Used-car prices are soaring, and Idahoans are paying dearly. This is why, and how much

·4 min read

Looking to buy a used car? Get ready for some pandemic-fueled sticker shock.

The average price of a used car in Idaho is $26,662 — the fifth-highest price in the nation, according to iSeeCars.com, an online aggregator of used car listings. That’s 7.9% over the national average of $24,710.

The Idaho price corresponds closely to the average $26,980 sought by buyers seeking loans to pay for used cars from Boise-area dealers, according to LendingTree, an online company that connects buyers with lenders. Buyers asked for $5,560 more money — up 26% — in the second quarter of 2021 than in the second three months of 2020.

That was the sixth-highest jump in the nation, reflecting an increase in selling prices. LendingTree’s study looked at the purchase of 2-year-old cars.

Nationwide, the average loan amount requested jumped from $18,298 in the second quarter of 2020 to $23,474. LendingTree based its analysis on 600,000 loan requests it processed.

“The price of used cars is ridiculous at the moment,” Thom Brown, co-owner with his wife, Lisa Brown, of Flagship Motors in Nampa, said by phone.

Boise-area used-car buyers using the LendingTree online service to line up lenders experienced the sixth-largest jump in cash sought between 2020 and 2021. The amount requested for a two-year-old car went up from an average $21,420 to $26,980.
Boise-area used-car buyers using the LendingTree online service to line up lenders experienced the sixth-largest jump in cash sought between 2020 and 2021. The amount requested for a two-year-old car went up from an average $21,420 to $26,980.

A new-car shortage has increased demand for used cars, Brown said. Too few semiconductors are available to meet demand from car manufacturers.

Ford reported car and truck sales plummeted 33% in August. General Motors announced Sept. 2 that it would shut down six of its North American plants for two weeks this month and two others for a week each.

And late last month, a leading Japanese supplier, Rohm Co., said the shortage is likely to last through next year. The company, which supplies chips to Ford, Toyota and Honda, has been beset by a lack of raw materials. While it has increased production, the backlog is overwhelming, CEO Isao Matsumoto told Bloomberg.

The cost of a 2-year-old Toyota Camry sedan tracked by LendingTree increased from $12,783 in 2020 to $23,235. A sporty 2-year-old Dodge Challenger went from $20,998 to $25,722.

Prices for two-year-old vehicles surged between last year and this year, as shortages of new cars impacted the cost of used cars.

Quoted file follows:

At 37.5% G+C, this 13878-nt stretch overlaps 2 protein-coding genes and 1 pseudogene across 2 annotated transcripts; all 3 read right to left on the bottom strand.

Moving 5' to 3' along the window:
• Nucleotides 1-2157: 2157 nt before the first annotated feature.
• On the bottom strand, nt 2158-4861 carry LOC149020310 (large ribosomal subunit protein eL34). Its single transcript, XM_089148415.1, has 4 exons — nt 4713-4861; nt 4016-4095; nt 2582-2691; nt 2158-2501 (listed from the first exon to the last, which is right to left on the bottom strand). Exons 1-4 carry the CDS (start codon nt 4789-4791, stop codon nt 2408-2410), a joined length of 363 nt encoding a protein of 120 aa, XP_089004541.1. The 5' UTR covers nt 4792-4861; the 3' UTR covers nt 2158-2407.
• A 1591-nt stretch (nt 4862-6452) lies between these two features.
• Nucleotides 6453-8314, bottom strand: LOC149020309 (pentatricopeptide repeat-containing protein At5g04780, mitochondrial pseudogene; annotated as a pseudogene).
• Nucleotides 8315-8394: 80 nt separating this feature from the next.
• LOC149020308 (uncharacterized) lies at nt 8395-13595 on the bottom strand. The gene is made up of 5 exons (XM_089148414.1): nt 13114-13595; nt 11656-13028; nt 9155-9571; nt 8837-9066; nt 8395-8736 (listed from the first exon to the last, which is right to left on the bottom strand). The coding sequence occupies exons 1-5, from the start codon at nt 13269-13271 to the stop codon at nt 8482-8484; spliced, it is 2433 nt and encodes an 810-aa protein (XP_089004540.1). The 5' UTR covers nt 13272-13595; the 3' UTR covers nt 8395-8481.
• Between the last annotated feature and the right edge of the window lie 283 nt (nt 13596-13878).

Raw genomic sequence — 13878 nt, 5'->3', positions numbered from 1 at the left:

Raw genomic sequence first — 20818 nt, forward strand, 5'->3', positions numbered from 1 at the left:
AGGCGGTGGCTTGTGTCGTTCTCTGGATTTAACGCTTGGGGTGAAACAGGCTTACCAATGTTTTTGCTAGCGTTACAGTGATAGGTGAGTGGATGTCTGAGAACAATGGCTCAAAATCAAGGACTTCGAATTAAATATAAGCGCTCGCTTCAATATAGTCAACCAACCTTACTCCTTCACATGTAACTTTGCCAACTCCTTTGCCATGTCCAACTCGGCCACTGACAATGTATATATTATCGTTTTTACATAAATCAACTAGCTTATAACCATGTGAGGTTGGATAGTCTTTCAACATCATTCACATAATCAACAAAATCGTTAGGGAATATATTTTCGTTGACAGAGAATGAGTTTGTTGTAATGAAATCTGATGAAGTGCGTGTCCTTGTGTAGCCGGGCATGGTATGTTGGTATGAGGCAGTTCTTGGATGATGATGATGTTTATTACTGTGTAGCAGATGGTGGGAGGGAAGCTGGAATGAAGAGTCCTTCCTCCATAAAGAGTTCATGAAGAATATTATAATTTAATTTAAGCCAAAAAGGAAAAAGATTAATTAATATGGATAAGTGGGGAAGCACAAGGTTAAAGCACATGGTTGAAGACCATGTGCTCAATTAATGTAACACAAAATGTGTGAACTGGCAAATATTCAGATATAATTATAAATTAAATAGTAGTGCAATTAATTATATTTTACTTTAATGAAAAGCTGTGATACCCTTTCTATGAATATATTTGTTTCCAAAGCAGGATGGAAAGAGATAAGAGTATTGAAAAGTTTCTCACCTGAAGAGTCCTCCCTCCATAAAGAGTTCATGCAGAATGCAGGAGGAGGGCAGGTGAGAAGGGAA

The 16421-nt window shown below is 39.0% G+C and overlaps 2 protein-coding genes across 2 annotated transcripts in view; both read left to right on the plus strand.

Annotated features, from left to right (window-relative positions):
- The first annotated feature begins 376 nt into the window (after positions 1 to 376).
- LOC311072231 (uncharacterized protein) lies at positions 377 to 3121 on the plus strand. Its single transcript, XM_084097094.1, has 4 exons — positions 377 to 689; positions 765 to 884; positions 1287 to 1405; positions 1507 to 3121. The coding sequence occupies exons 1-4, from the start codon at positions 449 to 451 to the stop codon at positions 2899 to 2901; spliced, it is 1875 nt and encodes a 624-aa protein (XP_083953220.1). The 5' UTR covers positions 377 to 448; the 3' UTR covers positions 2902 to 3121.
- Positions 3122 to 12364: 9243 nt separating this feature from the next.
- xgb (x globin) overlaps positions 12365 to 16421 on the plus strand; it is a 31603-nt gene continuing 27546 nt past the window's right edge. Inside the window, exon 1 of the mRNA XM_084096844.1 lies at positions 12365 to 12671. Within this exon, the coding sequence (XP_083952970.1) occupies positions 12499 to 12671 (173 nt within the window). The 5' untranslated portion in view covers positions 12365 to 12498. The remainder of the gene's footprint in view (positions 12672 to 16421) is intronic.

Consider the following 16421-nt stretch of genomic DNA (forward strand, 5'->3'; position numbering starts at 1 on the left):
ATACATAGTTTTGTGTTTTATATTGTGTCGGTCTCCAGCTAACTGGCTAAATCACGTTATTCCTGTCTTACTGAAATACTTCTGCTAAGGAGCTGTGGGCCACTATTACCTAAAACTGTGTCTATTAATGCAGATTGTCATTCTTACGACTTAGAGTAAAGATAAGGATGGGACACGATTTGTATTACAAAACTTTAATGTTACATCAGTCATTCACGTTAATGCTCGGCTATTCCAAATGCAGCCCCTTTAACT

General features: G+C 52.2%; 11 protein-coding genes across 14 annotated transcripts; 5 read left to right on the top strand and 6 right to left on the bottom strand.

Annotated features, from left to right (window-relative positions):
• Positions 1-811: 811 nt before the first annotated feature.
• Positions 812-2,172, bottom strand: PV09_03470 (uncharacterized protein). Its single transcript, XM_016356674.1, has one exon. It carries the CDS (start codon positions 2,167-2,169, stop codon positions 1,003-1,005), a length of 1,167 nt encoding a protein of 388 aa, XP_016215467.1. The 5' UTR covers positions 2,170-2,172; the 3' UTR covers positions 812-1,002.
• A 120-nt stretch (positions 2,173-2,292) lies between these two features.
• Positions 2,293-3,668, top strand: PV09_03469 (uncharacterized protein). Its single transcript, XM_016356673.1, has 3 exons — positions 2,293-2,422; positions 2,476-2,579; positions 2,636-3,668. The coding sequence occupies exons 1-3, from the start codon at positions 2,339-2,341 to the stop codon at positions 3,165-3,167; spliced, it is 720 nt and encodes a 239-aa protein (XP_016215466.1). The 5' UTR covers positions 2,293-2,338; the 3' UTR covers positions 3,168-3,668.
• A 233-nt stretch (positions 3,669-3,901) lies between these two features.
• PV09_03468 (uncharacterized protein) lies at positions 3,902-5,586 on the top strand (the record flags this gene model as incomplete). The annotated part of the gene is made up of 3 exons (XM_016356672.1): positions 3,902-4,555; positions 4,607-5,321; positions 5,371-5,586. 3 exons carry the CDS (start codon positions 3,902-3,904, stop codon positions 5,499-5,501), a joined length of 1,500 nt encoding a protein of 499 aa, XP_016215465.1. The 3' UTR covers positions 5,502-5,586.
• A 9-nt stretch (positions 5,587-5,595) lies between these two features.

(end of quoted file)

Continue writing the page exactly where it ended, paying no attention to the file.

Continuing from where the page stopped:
Prices for two-year-old vehicles surged between last year and this year, as shortages of new cars impacted the cost of used cars.

Used-car sales are close to what they were in 2019, before the coronavirus pandemic began, Ernie Garcia, CEO of Carvana, an online car sales company, told CNBC. He said he doesn’t expect prices to come down until new car sales rebound.

Not only are used-car buyers paying more for their purchases, they’re also looking at slightly older cars. The average age of a car by Boise buyers who sought financing through LendingTree in 2020 was 6.2 years. This year, it was nearly a year older, 7.1 years, LendingTree said.

The Treasure Valley has a long history of overpriced used cars, compared with other markets, Brown said.

“We’re not a city where we can get vehicles easily from other markets,” said Brown, who keeps 80 to 100 cars on his lot and typically sells them for $8,000 to $12,000 each. “If you lived in Las Vegas, you could pull from Salt Lake City, Fontana, Riverside and Anaheim, California, and Phoenix, so you have this amazing competition going on.”

Angelica Rodriquez helps detail and clean a used vehicle being readied for sale at Flagship Motors in Nampa.
Angelica Rodriquez helps detail and clean a used vehicle being readied for sale at Flagship Motors in Nampa.

Used cars available for purchase by dealers in the Portland and Seattle markets are priced even higher than in Boise, so they’re off-limits, Brown said. There’s nothing in Montana or Northern Nevada, and only a small number of cars in Northern California, he said.

“In Boise, there’s no real supply anywhere close by,” he said.

With the shortage of new cars, new-car dealers that typically might not keep any trade-ins with more than 60,000 miles for resale are keeping ones with 65,000 miles, he said.

“We’re all living through a perfect storm,” Brown said. “And I don’t think anybody is profiting from it. The big car dealers would be making more money if they were selling their normal new cars. They are paying a premium for used cars, because they’re competing with me, and normally I would buy the cars that they’re buying.”

Instead, they’re bidding against each other to find cars to fill their sales lots, he said.

“It’s a horrible situation for the consumer and for car dealers,” he said. “I don’t think anybody is coming out ahead.”

Alaska has the highest average used-car prices, $29,656, according to iSeeCars.com. That’s followed by Wyoming at $29,419, Montana at $27,303 and Arkansas at $27,123. Kentucky, Virginia, Connecticut, Ohio and Indiana had the lowest prices, under $23,000.

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